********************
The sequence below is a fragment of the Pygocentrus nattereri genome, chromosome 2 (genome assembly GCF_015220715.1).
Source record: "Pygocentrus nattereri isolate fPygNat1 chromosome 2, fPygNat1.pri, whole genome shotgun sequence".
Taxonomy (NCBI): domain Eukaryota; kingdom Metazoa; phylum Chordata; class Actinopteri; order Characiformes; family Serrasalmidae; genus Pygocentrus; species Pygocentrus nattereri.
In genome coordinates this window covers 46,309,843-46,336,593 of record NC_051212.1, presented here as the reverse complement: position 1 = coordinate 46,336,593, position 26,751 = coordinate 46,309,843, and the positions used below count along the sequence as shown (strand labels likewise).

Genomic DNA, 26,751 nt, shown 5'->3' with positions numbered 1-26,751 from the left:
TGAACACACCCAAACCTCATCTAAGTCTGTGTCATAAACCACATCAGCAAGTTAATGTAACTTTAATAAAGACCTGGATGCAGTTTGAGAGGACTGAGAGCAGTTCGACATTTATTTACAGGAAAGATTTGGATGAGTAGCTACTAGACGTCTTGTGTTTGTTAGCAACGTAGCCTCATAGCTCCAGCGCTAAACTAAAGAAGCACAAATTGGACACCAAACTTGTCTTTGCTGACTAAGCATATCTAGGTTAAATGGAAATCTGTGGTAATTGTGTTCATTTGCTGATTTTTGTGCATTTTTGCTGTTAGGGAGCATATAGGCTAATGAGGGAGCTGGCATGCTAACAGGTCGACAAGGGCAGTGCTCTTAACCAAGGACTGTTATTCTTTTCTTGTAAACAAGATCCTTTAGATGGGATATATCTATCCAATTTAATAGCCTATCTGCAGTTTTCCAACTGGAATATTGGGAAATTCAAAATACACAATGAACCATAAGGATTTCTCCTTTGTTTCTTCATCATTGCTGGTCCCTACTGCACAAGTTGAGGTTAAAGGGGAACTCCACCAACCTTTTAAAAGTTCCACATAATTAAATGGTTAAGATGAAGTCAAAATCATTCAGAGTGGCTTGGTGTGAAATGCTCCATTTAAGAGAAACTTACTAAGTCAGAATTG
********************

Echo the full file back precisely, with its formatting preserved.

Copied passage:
The sequence below is a fragment of the Pygocentrus nattereri genome, chromosome 2 (genome assembly GCF_015220715.1).
Source record: "Pygocentrus nattereri isolate fPygNat1 chromosome 2, fPygNat1.pri, whole genome shotgun sequence".
Taxonomy (NCBI): domain Eukaryota; kingdom Metazoa; phylum Chordata; class Actinopteri; order Characiformes; family Serrasalmidae; genus Pygocentrus; species Pygocentrus nattereri.
In genome coordinates this window covers 46,309,843-46,336,593 of record NC_051212.1, presented here as the reverse complement: position 1 = coordinate 46,336,593, position 26,751 = coordinate 46,309,843, and the positions used below count along the sequence as shown (strand labels likewise).

Genomic DNA, 26,751 nt, shown 5'->3' with positions numbered 1-26,751 from the left:
TGAACACACCCAAACCTCATCTAAGTCTGTGTCATAAACCACATCAGCAAGTTAATGTAACTTTAATAAAGACCTGGATGCAGTTTGAGAGGACTGAGAGCAGTTCGACATTTATTTACAGGAAAGATTTGGATGAGTAGCTACTAGACGTCTTGTGTTTGTTAGCAACGTAGCCTCATAGCTCCAGCGCTAAACTAAAGAAGCACAAATTGGACACCAAACTTGTCTTTGCTGACTAAGCATATCTAGGTTAAATGGAAATCTGTGGTAATTGTGTTCATTTGCTGATTTTTGTGCATTTTTGCTGTTAGGGAGCATATAGGCTAATGAGGGAGCTGGCATGCTAACAGGTCGACAAGGGCAGTGCTCTTAACCAAGGACTGTTATTCTTTTCTTGTAAACAAGATCCTTTAGATGGGATATATCTATCCAATTTAATAGCCTATCTGCAGTTTTCCAACTGGAATATTGGGAAATTCAAAATACACAATGAACCATAAGGATTTCTCCTTTGTTTCTTCATCATTGCTGGTCCCTACTGCACAAGTTGAGGTTAAAGGGGAACTCCACCAACCTTTTAAAAGTTCCACATAATTAAATGGTTAAGATGAAGTCAAAATCATTCAGAGTGGCTTGGTGTGAAATGCTCCATTTAAGAGAAACTTACTAAGTCAGAATTG